History Hiding in Paris

Viv M at the front portal

Viv M at the front portal

Church from the end of the corridor

Church from the end of the corridor

Paroisse (Parish Church) Saint-Joseph Artisan

214 Rue la Fayette (10th arrond), Paris

Near Louis Blanc metro, and not far from the Canal Saint-Martin at the Jaures end, we discovered a church that’s hardly known to Parisians even. This lovely church is hidden and not visible from the street. You need to open a gate at 214 Rue la Fayette, then walk along a fairly narrow corridor (through the building facing the street) that opens into a small courtyard dominated by the imposing Church of Saint-Joseph Artisan.

We happened on it by chance, as we were staying at the Hotel Paris Louis Blanc nearby and were wandering in the neighborhood, as we tend to do, and wondered what was along that corridor—-the gate was open at that time.

inside

Close-up of front portal---a more modern depiction

Close-up of front portal—a more modern depiction

It’s an attractive church inside and we were curious about the name. Why Artisan?

We found some information boards in the corridor—all in French, as they obviously don’t get many visitors. Actually the ‘Artisan’ part of the name does not seem to feature that much in the church’s history, which is very interesting and pretty tumultuous. A small book sums up the history: “from Saint-Joseph des Allemands to Saint-Joseph Artisan.”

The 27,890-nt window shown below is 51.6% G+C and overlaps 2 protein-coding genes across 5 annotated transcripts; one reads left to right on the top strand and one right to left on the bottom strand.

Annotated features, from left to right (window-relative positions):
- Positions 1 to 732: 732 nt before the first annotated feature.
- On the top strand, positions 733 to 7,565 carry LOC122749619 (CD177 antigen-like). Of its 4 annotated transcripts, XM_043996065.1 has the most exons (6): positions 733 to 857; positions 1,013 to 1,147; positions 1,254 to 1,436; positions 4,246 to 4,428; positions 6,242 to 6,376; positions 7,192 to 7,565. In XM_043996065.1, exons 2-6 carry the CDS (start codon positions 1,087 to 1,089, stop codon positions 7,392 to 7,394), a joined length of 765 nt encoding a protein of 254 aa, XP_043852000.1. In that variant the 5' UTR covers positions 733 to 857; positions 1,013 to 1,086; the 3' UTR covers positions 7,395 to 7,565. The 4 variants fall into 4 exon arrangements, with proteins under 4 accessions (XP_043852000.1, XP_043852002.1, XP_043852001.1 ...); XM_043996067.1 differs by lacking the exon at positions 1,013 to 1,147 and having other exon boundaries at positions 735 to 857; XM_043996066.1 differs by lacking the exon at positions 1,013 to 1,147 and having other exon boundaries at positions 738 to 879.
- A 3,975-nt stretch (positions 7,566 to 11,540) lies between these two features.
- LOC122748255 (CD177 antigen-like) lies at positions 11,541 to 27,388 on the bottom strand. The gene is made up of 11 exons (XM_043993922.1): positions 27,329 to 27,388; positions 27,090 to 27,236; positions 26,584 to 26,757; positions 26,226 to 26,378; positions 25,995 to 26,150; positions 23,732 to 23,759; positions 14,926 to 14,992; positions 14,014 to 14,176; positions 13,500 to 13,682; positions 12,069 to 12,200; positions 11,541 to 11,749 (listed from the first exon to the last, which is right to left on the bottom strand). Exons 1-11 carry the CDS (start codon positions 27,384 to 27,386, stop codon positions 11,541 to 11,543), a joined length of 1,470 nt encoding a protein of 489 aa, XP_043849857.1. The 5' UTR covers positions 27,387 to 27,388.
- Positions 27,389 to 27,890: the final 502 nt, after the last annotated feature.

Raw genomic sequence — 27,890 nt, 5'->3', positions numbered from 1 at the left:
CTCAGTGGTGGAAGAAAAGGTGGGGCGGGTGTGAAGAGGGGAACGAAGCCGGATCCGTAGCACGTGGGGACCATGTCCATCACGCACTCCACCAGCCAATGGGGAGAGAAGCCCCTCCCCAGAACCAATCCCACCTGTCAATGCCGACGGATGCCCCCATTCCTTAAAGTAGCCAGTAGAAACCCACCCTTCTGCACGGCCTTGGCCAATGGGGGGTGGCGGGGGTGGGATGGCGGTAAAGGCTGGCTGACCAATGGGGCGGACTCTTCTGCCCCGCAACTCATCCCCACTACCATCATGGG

In 1851, thanks to the efforts of Jesuit Father Chable, a wooden chapel and two schools were created for German-speaking people who came to work in Paris. It was called l’eglise de Saint-Joseph des Allemands. A stone church replaced this in 1866. Prince Metternich was a protector between 1859-1870 and a number of other people in high positions aided and guided the German Mission in Paris. After Father Chable died in 1859 there were various German and Swiss priests.window

During times of war—1870, 1914, 1939—Franco-German relations were jeopardized, and the German colony in Paris was much affected, with Jesuits being forbidden to teach and other activities needing to be approved by government decree. During the wars many things happened to the church. For example, it was bombarded in 1871 and its stained-glass windows broken. The church served as part of a military hospital in WW1. We saw a stele in the church dedicated to Fathers Stoeffels and Wampach, who were arrested by the German police in WW2 and sent to Dachau, where they died in 1942.

Another difficulty for the church was that ownership changed hands a number of times. In 1903 the Mission was acquired by the state and in 1910 the Prince of Saxe acquired the chapel and the buildings on the courtyard. It was only in 1996 that it all came under the patrimonie of the diocese of Paris. Slowly over the years, this place originally established for German speakers changed, and the schools and the congregation accepted anyone, regardless of origin or language.

In 1958 Cardinal Feltin changed the name to paroisse Saint-Joseph Artisan. A series of stained-glass windows, created in the workshops of the Loir, were added in 2004.

Quite a story for a little-known place!

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About viviennemackie

Avid traveler, travel writer and photographer. In an earlier life I was a psychologist, but now am an ESL teacher. Very interested in multiculturalism, and how travel can expand one's horizons, understanding and tolerance.
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